After 200 miles of training on the AZT, I’ve decided that I will not be attempting a speed hike on the PCT this year. It’s a very hard decision as I am literally 100% physically and logistically ready and armed with all kinds of knowledge from my previous attempt in 2012. However, that experience is both a boon and a detriment, as I know how difficult and grueling and miserable a speed attempt is. Putting in consecutive big miles (40+) for 60ish days just isn’t fun or enjoyable and keeps one in a constant state of stress – I have a constant deadline of making the miles or else I fail… which are all things that shouldn’t be part of a long hike! With my motivation flagging, it wouldn’t be sensible to start my attempt as once in shape, a hike like this is really mostly mental. Although I am saddened at not being on the PCT, the FKT idea still smolders in the back of my mind, too bad this was the PERFECT year for it. Hopefully I’ll find my motivation again and reattempt in the future. Thanks for all those who gave me encouragement and well wishes. I give my best to the class of 2014 and the other FKT attemptees. For now I am going to enjoy my summer (and hike the CT!), as we mortals only have so many summers to enjoy.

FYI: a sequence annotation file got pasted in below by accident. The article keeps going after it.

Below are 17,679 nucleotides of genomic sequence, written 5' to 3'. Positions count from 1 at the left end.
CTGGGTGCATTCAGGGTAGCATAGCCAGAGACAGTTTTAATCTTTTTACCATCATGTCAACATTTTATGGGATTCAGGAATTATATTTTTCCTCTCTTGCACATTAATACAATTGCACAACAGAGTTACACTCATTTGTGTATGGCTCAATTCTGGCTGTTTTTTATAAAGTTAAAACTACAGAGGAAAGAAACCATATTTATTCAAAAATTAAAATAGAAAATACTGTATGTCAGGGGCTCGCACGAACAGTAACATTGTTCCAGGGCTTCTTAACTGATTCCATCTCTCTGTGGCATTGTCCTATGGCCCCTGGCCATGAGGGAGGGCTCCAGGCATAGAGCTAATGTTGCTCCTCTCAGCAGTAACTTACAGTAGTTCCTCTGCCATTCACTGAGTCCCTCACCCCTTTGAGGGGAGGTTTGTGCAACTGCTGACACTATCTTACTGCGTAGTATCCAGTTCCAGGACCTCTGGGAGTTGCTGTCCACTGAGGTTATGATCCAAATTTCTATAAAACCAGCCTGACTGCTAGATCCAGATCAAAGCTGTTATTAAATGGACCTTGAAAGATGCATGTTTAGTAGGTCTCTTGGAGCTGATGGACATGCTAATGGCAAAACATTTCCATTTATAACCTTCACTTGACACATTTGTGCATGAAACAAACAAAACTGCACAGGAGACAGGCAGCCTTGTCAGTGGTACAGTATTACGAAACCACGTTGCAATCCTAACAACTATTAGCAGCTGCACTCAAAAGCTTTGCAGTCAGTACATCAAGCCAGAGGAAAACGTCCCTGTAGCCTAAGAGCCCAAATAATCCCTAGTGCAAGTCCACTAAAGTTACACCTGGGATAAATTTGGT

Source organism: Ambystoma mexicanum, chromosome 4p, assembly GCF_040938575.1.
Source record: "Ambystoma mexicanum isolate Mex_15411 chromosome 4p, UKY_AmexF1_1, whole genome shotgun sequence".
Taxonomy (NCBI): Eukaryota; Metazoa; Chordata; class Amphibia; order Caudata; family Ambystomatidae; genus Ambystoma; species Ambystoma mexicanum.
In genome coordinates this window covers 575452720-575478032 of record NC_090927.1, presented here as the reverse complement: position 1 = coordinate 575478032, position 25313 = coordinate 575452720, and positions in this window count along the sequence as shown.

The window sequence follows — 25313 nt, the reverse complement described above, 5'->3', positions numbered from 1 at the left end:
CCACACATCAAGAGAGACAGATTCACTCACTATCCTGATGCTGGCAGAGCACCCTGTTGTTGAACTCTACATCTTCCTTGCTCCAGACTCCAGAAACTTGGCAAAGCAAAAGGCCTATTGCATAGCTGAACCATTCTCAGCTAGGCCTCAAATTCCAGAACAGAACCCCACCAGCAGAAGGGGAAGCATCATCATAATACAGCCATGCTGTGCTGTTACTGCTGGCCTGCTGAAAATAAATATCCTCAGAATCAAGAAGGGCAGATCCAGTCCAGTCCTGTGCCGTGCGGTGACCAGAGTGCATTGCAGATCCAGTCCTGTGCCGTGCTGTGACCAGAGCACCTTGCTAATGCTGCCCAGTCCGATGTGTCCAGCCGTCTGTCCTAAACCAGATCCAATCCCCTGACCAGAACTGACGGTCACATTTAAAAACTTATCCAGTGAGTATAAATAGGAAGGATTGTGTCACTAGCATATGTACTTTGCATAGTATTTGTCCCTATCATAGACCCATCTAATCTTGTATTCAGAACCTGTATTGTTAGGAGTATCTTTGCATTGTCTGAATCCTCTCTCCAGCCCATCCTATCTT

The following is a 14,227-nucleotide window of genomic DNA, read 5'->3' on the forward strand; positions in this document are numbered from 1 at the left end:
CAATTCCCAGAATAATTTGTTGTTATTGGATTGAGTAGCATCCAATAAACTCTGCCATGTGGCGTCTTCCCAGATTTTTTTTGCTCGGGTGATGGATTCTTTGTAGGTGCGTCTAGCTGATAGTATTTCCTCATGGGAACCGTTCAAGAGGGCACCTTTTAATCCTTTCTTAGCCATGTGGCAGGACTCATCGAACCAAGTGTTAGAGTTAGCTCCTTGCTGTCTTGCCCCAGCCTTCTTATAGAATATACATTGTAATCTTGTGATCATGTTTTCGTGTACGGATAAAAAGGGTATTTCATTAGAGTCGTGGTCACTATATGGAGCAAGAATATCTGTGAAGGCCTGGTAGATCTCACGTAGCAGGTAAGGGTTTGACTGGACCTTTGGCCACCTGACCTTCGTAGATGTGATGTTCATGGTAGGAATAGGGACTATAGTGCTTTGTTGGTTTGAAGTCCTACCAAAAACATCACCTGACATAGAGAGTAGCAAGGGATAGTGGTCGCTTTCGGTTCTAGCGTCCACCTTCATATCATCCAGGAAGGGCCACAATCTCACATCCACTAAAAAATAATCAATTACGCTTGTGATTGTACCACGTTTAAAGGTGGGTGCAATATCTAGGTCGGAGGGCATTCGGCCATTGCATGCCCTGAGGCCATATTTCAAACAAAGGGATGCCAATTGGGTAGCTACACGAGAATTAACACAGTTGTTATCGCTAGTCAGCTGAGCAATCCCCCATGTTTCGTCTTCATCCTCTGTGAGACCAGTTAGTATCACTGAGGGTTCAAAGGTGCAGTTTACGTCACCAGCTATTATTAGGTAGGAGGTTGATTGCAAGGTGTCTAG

Wow, I noticed some people typing “eric fuller goes for the pct record” to find the story of my PCT FKT Attempt and found this great article on my near death experience back on June 12 2012 when These Pictures were taken… Thank You Skywalker! Eric B. Fuller, Hundy
Here are the links to my radio interview with WSRadio.com a few days before I left on my PCT FKT Attempt June 7.
Eric B. Fuller, Hundy
HOW DRY ARE WE?: A difference a year makes … The snow-pack in the Sierra Nevada is our main source for the water supply. We are so dry we do not have much and no relief is in the extended …
Look what happened to these guys!
The U.S. Forest Service has upheld its 1988 order closing the Pacific Crest Trail to mountain biking. In a Nov. 25 letter to the Pacific Crest Trail Association, Regional Forester Randy Moore states that the order is consistent with legislation, regulations, directives, the recommendations of the PCT Advisory Council and the PCT Comprehensive Management Plan.
“In order to continue to protect the trail as a resource and to provide a safe and unique recreation experience for the primary users – hikers and equestrians – the continuance of Regional Order 88-4 is needed,” Moore wrote.
Meanwhile, a national partnership of trail leaders, recreation advocates and federal land managers has opened a dialogue on how, when and where mountain bike use fits into the National Trails System.
PCTA continues to believe that the PCT is best used and protected as a resource for hikers and horseback riders. That said, PCTA believes mountain bikes are an integral part of the National Trails System. PCTA supports quality recreational experiences for bikers on public land and we are committed to working with cycling groups to ensure that they have equal opportunity to develop long-distance riding opportunities.
We look forward to participating in the national dialogue in 2014.